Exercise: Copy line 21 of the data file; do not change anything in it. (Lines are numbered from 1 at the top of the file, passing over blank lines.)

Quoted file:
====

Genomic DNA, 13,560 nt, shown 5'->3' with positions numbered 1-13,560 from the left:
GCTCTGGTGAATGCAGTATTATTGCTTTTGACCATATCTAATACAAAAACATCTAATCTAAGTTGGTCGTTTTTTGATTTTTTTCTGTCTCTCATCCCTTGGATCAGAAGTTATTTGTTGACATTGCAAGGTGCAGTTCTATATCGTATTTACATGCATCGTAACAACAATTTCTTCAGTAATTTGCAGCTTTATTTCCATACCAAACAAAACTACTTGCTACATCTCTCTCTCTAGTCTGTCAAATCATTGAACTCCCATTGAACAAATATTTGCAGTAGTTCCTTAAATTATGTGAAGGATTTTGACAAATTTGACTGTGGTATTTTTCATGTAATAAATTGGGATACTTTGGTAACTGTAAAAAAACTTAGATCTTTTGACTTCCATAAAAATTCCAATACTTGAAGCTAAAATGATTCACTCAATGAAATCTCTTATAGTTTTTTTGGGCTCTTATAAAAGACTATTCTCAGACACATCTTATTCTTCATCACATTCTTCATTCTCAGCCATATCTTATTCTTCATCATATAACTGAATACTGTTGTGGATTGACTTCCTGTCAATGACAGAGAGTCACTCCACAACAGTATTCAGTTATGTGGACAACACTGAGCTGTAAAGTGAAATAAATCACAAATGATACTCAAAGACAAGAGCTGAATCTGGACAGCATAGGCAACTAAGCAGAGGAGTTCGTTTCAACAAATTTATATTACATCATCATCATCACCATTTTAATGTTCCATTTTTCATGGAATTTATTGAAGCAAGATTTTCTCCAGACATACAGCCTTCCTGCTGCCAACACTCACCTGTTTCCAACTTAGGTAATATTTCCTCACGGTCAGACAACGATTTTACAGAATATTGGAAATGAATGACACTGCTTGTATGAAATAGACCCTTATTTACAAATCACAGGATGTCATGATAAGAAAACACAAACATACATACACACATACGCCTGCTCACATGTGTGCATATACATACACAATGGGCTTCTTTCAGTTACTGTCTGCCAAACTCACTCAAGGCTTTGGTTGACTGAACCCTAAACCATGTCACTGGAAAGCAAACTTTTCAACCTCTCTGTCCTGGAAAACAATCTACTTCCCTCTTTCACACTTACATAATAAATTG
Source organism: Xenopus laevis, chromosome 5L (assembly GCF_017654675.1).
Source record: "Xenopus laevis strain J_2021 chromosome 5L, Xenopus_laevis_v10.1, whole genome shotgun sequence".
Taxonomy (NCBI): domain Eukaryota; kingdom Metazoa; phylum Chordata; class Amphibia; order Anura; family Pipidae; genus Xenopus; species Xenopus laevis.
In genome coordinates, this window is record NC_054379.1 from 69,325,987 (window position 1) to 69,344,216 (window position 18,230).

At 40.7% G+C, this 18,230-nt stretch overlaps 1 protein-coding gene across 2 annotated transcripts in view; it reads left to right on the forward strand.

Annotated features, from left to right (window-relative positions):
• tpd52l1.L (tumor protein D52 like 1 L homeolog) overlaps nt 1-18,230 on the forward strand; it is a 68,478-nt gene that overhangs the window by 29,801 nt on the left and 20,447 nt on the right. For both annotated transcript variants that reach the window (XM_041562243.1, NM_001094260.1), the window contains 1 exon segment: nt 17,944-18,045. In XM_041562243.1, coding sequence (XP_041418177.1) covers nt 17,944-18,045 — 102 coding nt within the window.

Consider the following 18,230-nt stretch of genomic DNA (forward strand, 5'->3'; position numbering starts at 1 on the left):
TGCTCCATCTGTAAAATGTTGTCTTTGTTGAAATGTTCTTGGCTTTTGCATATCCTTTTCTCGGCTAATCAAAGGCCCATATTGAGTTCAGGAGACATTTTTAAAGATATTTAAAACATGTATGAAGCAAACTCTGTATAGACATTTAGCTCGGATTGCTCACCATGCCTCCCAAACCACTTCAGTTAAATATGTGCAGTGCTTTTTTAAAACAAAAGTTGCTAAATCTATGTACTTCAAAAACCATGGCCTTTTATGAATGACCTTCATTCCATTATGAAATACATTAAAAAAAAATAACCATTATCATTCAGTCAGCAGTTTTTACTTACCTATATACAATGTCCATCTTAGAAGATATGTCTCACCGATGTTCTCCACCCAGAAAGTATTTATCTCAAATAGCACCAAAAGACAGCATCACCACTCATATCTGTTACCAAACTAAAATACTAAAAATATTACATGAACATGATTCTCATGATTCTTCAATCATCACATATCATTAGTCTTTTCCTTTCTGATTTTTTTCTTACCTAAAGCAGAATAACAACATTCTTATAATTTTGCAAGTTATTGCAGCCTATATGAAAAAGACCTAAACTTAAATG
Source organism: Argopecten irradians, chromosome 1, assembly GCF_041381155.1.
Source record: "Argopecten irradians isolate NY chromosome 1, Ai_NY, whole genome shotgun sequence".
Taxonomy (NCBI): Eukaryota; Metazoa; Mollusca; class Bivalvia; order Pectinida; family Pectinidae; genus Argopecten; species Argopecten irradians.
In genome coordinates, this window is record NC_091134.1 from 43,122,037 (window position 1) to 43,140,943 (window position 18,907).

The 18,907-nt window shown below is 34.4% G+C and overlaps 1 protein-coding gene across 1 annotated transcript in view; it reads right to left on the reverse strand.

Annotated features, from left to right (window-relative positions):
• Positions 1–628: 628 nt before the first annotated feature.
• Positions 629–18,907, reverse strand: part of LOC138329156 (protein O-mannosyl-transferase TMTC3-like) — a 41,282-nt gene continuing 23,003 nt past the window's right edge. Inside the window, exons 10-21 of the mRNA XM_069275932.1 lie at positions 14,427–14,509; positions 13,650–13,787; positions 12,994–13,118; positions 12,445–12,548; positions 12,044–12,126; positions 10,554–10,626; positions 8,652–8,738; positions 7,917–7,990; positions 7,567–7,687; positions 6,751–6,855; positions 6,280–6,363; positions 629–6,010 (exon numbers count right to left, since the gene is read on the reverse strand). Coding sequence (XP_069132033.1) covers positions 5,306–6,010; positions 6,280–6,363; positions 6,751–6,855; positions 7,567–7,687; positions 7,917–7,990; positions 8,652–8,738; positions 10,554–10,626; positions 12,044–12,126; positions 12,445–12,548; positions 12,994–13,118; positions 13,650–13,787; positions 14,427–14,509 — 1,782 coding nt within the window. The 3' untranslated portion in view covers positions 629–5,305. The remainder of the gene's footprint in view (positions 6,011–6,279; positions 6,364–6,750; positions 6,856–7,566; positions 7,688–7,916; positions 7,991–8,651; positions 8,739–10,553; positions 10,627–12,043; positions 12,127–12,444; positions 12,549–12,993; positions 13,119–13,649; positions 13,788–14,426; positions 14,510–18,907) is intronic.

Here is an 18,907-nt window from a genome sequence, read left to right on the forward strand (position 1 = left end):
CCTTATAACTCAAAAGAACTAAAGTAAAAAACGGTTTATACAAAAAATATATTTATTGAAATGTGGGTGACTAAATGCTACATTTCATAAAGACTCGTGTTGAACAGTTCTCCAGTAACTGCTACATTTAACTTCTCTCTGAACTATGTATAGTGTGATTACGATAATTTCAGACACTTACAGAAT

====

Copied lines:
CCTTATAACTCAAAAGAACTAAAGTAAAAAACGGTTTATACAAAAAATATATTTATTGAAATGTGGGTGACTAAATGCTACATTTCATAAAGACTCGTGTTGAACAGTTCTCCAGTAACTGCTACATTTAACTTCTCTCTGAACTATGTATAGTGTGATTACGATAATTTCAGACACTTACAGAAT